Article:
I was raised by two people who were raised Catholic and didn't like it much. They decided to "let me decide" what I believed when I grew up. As children and teenagers both do, I rejected this as unsatisfactory and became interested in religion. Sort of as a hobby, it all seemed interesting and dramatic to me but I always felt like an outsider, like a tourist or a sociologist on a research mission. I went to church or temple with my friends every time they invited me. Eventually as a teen I found the Unitarian Universalist congregation and felt like I belonged with all the other unusual and kind and stubborn people I found there. During college I had other things to do on Sunday mornings but when my daughter was five she asked if we could go to church. I took her tout-de-suite to the local UU congregation and nine years later I still go almost every weekend. I married a Quaker, so sometimes we go to his Quaker meeting together. Very different Sunday morning experience, but I enjoy both and get a lot out of both.
I like the dropping-of-routine, I like going out on a relatively quiet morning to sit still somewhere (except when I'm teaching Sunday School!) and making time for a contemplative mindset. Life is busy on the ol homestead.
At the UU I like the friendly faces, the music, the kindness of a loving community, and the open minded theology. I like a sermon that makes me both laugh and cry. A good ratio is a couple of laughs, one good little tear of understanding and one big guffaw. I love my kids hearing the music. I love them seeing the same friendly faces in the congregation every week. I would help these people in their time of need and they would help us. We get a lot of good things done together.
The Quakers, properly known as the Religious Society of Friends, have a really unique Sunday morning experience. Mostly silence for an hour and fifteen, no formal speaker. Everyone sits in silence (the pew/bench things are arranged facing towrd the center, not all facing the pulpit like most churches) for a good while, at least twenty minutes. After that sometimes someone from the congregation is moved to speak. A few sentences, a paragraph at most. Some days noone gets up to speak. On a busy day three people speak. As a denomination they have a fascinating and bizarre history. My husband comes from Quakers on both sides and he has some of the classic Quaker traits. Man of few words with a pithy wit, a rebel spirit and sincerity. The UUs and Quakers meet up at many social justice actions.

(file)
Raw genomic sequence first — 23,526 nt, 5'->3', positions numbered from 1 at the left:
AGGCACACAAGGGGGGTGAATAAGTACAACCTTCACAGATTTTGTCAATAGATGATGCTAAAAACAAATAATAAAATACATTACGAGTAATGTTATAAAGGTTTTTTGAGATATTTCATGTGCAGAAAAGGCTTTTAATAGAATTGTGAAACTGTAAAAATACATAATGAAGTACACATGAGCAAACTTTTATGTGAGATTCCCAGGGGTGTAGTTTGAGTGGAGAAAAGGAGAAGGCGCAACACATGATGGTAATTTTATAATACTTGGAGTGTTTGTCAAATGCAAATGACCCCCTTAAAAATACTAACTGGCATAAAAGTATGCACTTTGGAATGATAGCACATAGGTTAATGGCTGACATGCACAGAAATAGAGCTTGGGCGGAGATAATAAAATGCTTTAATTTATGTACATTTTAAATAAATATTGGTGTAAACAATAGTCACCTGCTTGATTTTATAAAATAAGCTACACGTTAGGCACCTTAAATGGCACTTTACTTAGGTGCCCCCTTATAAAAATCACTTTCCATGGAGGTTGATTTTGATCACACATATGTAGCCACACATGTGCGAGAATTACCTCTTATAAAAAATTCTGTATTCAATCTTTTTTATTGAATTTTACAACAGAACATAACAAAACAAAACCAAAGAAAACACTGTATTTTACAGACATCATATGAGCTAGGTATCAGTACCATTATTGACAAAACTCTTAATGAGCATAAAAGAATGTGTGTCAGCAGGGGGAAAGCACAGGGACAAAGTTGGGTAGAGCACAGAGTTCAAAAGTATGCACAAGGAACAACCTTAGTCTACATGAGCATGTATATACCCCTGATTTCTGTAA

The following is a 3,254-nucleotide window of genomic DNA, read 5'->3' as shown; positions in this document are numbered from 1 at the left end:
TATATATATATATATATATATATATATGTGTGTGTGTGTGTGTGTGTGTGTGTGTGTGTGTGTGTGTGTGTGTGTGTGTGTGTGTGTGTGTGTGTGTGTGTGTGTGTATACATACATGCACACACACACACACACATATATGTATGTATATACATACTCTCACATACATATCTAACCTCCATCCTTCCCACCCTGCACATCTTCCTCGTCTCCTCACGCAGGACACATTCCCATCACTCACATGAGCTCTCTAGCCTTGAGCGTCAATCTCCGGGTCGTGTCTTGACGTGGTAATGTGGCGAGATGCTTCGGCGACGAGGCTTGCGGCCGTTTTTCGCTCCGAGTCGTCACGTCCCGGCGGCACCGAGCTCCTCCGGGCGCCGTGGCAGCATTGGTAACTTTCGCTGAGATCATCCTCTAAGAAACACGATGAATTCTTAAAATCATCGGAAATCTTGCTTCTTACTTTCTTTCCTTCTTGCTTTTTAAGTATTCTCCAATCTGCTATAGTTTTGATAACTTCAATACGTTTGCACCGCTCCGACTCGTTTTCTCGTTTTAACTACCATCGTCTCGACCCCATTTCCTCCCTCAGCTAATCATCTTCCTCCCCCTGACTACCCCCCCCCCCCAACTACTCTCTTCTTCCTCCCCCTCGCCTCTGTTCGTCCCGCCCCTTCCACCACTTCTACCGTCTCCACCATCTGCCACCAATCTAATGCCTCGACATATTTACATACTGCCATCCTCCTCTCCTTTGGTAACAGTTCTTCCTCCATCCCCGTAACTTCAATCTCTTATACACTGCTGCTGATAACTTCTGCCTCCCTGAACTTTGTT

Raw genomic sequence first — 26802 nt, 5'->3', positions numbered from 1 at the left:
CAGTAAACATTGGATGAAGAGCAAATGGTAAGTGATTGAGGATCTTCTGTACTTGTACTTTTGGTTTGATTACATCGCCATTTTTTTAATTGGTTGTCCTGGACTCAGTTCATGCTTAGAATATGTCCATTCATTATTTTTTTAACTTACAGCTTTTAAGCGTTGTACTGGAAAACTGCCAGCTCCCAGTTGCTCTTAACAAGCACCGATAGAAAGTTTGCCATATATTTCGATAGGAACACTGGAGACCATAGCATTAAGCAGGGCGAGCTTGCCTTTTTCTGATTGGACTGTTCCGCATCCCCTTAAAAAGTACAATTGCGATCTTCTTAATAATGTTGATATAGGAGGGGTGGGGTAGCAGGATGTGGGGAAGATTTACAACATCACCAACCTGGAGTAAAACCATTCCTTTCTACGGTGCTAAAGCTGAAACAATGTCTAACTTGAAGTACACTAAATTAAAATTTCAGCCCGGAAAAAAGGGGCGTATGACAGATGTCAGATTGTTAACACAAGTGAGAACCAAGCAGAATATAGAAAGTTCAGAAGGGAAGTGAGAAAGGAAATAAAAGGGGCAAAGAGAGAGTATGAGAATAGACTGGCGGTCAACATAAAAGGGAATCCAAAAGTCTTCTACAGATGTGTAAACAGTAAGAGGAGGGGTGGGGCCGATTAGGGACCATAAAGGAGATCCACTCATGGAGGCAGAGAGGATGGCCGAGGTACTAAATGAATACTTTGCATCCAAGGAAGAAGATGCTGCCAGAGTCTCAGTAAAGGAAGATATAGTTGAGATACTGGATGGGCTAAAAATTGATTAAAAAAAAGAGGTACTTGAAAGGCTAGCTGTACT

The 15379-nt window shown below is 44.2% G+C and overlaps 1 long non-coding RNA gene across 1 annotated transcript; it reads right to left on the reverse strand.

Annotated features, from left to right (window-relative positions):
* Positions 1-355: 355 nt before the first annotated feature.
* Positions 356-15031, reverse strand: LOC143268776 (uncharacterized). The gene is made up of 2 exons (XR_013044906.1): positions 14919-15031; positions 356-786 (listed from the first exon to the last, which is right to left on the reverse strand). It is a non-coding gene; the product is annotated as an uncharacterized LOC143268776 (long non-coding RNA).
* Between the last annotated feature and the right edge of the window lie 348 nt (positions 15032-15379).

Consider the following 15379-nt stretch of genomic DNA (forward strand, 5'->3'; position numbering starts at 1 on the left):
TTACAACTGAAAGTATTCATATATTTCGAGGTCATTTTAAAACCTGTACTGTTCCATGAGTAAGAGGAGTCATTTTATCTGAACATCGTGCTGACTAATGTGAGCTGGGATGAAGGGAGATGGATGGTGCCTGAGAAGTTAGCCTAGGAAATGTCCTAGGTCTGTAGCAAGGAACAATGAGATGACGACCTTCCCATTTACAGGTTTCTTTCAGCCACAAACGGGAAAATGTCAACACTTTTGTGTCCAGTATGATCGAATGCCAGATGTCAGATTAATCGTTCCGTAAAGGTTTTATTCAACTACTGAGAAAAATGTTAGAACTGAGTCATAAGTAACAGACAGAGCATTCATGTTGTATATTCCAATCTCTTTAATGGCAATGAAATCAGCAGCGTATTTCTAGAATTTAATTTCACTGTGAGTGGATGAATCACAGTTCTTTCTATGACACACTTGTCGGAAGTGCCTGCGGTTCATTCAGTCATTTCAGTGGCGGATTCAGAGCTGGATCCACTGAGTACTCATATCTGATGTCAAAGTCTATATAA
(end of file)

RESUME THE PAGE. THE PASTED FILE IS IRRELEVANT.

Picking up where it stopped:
So I'm just curious, I know there's a broooooad variety of religious and spiritual feeling out there in the permie world- do you ever go to church/mass/mosque/temple/meeting? Why? I'm less interested in the why not or opinions about other people's worship habits. I'm interested in your own experience of the benefits and pleasures of a religious community.
Location: North Georgia / Appalachian mountains , Zone 7B/8A
posted 6 years ago
I just now saw this "religion and spirituality" forum, I was very surprised to see considering that discussion of religion has always been pretty well discouraged here.
I grew up in a "holy roller" family, pentecostal/evangelical or whatever. I can't even think how to describe that, the particular denomination we attended is sometimes called a "cult" by
other Christian denominations. I liked feeling like I was part of something bigger than myself, but basically my whole life revolved around my church life. I had no friends outside of church,
and pretty much afraid of the outside world.
Long story short- In my late teens I moved to another state to live with my mom, who is of a much more laid-back religious nature, and I just let religion go for 10 years or so.
I occasionally went to some Baptist, Primitive Baptist, Catholic, and other churches with family or friends, but pretty much stopped.
In my 20's I started playing in rock bands, playing in bars, hanging out with hippies and weirdos and pot heads, did psychedelic drugs- basically made up for my isolated religious youth.
Later for about 6 years I went to a tiny country Presbyterian church, but then I started studying comparative religion, philosophy, logic, science, history,etc.etc.etc.
After lots of contemplation, discussion, reading,etc. I've finally got to the point where I consider myself a Secular Humanist.